Also wanted to highlight a few other items. One of the conservative religious locals that I tend to frequent is the Wesley Blog, a United Methodist site. He's one of the only evangelical blogs that I know of, who is willing to engage us liberals as fellow Christians who happen to disagree, as opposed to apostates who must be driven from the church. That and he linked me. Also it's been a good day for music for me, with U2's release of their new album: How To Dismantle an Atomic Bomb. If there's such a thing as progressive Christian rock, this seems like the best candidate out there.

And a prominent liberal protestant theologian recently passed away at the age of 85, Langdon Gilkey. His book Out of the Whirlwind helped to clarify for me a number of the issues which are at stake in the affirmation of God today. In his career he negotiated the intersections of ethics, philosophy, the sciences, and the traumatic events of the 20th century in working out questions of religious faith. As he wrote: The question for our age may well become, not will religion survive, as much as will we survive and with what sort of religion, a creative or demonic one?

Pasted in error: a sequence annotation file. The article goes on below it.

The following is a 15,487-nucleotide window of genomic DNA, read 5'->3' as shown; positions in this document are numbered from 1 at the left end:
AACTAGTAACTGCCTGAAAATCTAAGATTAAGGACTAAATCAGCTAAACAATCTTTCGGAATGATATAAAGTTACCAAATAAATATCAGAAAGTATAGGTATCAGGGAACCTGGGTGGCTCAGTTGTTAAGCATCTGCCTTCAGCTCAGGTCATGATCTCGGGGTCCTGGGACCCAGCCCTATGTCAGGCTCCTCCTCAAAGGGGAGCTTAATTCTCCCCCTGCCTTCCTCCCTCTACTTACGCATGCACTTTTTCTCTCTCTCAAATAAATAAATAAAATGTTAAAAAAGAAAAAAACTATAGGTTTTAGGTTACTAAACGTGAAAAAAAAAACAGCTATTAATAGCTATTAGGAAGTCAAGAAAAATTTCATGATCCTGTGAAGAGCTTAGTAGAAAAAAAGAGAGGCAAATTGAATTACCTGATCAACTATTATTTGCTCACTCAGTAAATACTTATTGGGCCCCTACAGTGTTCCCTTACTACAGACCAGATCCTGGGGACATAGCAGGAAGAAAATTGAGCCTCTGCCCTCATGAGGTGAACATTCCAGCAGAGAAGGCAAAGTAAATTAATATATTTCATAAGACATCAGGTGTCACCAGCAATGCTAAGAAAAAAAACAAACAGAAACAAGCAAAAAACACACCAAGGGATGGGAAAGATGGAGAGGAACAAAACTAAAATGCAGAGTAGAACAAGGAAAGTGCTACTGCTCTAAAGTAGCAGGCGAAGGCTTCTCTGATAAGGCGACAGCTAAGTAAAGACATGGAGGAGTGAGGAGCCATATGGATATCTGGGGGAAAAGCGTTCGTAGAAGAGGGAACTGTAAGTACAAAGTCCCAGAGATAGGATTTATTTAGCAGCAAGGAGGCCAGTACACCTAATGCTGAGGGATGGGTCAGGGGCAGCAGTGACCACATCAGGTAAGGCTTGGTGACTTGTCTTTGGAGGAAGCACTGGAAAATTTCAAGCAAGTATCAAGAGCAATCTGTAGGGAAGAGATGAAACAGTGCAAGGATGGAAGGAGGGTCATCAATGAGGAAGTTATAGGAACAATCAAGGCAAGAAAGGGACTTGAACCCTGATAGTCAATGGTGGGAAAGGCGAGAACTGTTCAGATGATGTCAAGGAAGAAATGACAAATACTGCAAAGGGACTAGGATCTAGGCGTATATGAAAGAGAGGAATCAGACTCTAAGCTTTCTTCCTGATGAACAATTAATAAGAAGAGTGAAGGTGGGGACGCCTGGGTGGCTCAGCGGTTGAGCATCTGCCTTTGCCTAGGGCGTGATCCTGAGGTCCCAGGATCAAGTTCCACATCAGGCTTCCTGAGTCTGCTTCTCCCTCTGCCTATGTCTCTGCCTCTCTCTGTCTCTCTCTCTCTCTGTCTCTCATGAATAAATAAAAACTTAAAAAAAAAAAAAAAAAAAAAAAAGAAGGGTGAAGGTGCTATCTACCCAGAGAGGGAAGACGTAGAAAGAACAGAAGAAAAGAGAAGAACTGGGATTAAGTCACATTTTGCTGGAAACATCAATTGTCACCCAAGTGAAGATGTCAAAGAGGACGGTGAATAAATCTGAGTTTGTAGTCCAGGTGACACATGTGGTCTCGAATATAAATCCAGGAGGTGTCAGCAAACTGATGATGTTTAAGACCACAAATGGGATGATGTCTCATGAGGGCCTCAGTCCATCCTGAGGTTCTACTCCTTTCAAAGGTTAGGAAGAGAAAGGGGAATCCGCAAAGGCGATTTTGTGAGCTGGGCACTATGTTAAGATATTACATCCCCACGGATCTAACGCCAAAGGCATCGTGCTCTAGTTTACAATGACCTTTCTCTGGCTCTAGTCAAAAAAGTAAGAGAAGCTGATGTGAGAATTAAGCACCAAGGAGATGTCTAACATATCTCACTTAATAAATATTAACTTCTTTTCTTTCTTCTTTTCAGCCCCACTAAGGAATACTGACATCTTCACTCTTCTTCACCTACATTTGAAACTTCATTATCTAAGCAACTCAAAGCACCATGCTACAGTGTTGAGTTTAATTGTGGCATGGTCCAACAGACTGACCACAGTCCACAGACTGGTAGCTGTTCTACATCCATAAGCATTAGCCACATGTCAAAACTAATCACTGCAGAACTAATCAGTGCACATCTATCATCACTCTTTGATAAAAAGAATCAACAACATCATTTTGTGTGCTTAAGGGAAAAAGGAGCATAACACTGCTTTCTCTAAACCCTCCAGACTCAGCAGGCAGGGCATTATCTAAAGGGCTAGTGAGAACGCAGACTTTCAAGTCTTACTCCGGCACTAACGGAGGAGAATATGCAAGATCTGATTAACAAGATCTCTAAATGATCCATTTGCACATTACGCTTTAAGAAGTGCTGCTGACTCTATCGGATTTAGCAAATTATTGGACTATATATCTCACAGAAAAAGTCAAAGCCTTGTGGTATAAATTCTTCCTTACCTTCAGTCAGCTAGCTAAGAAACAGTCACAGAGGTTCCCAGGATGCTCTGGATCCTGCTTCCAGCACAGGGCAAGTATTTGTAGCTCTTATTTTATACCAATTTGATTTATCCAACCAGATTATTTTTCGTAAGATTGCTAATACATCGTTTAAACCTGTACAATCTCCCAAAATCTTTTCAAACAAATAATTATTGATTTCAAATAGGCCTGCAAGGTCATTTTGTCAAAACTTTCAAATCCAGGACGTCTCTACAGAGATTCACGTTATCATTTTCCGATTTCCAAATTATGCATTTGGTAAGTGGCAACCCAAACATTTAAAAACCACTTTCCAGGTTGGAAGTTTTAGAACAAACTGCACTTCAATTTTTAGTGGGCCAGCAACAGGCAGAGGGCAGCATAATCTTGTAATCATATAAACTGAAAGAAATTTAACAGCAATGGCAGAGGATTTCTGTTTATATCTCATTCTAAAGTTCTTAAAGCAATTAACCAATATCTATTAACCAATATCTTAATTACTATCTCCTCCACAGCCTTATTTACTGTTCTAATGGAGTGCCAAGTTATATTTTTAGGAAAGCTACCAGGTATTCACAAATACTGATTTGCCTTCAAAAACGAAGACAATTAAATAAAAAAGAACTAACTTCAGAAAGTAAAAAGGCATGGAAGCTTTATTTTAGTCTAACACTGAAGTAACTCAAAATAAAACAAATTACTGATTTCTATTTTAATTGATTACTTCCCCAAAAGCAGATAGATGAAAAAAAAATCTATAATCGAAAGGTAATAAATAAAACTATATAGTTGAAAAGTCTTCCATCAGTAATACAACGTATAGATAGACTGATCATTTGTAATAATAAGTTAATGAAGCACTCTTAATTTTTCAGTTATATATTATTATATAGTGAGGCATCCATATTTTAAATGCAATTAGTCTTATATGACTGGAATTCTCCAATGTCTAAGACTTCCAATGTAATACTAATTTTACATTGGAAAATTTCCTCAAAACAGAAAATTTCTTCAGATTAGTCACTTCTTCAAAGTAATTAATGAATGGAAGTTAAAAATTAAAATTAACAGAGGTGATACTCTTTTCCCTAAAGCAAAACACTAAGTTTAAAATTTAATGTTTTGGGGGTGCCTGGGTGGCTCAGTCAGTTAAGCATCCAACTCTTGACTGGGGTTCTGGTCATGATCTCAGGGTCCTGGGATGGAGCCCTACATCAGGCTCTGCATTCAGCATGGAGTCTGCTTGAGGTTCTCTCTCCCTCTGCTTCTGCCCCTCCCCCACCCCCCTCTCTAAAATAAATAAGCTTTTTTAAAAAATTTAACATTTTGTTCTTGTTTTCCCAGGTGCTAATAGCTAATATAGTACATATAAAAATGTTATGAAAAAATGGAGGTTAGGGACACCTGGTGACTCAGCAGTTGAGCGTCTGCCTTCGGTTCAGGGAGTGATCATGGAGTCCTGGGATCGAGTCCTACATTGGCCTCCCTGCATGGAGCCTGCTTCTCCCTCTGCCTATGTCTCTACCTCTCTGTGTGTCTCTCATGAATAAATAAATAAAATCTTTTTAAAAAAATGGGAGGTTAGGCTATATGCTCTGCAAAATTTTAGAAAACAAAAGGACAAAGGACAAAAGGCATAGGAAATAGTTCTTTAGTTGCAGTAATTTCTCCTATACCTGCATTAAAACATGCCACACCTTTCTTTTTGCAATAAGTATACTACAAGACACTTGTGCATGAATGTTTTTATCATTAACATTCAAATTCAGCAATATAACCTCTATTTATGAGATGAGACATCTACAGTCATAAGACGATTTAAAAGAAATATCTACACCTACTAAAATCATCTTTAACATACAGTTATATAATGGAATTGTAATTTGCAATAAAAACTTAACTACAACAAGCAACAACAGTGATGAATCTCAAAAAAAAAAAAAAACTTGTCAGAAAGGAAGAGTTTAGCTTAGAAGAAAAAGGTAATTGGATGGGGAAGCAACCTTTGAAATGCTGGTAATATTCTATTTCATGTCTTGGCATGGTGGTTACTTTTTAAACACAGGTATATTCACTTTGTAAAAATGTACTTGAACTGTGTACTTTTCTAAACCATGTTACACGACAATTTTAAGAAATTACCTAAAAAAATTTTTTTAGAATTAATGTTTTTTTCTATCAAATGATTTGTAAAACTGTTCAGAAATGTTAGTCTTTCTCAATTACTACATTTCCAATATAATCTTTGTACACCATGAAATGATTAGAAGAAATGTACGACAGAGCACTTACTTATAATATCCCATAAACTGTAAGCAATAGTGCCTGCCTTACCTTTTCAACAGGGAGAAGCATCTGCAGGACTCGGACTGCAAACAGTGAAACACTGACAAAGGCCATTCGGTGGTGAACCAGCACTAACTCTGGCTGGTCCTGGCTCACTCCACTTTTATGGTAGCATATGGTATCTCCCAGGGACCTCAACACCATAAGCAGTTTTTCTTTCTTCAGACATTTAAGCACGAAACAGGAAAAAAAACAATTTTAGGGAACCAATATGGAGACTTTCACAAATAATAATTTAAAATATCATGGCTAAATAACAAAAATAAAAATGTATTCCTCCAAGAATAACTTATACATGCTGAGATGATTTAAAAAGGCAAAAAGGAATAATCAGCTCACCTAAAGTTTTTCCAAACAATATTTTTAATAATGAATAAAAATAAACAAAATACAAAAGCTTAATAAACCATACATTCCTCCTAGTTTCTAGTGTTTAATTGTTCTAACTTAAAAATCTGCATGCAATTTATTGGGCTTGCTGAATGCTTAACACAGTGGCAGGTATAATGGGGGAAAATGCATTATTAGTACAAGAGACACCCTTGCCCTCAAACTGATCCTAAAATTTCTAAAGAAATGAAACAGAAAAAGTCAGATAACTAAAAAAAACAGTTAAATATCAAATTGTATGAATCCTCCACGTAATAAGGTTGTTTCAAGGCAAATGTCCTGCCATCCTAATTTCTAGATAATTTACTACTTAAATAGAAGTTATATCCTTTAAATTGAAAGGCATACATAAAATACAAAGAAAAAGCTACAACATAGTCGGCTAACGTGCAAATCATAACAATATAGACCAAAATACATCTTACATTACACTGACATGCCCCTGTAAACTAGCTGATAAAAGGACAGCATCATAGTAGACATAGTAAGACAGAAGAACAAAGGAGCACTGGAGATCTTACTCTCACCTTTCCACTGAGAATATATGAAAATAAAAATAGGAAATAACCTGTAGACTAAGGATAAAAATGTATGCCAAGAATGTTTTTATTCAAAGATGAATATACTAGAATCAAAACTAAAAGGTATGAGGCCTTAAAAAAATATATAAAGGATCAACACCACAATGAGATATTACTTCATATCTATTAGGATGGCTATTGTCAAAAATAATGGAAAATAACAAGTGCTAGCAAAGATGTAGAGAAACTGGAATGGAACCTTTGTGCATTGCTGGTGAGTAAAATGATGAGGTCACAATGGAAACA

Thursday, November 18, 2004

Terry Mattingly highlights one liberal journalist's reflections on this election. It's in the form of a confession: "The churched people who embrace Bush, in spite of a bumbling war and a stumbling economy, are more than alien to me. They are invisible. ... My blind spots blot out half of America. And that makes me less of a citizen, and less of a journalist" This is the challenge for all of us, to begin to connect with and understand the values of the other. It's a credit to this journalist's liberalism that he sees this as a problem which ought to be overcome.

But I should note: such a process will not work if it's rooted in a one way exchange. The desire to learn and to be open to each other, even to the point of transformation works to the degree that both sides are committed to this process and it's end. It cannot be the result of victors imposing the conditions of living together, that is the victor wins and it's up to us on the losing side who needs to modify our beliefs and activities in deference to the victor. This journalist's tone is the one all sides need to be working with: the problem is I've yet to see a single conservative echoe the same sentiments.

So here's my challenge to anyone reading the site. I'd like to find one article anywhere where a conservative says: we need to understand the other, whether it's liberal religionists, gay and lesbians, atheists or other folks voted for Kerry. I just want one piece by one conservative who suggests that there is something of value in the 47% of Americans who voted for John Kerry that is worthy of understanding, that needs to be taken seriously. I've seen articles on our elitism, on our insincerity when it comes to matters of religion, but nothing of wanting to learn from us.

Wednesday, November 17, 2004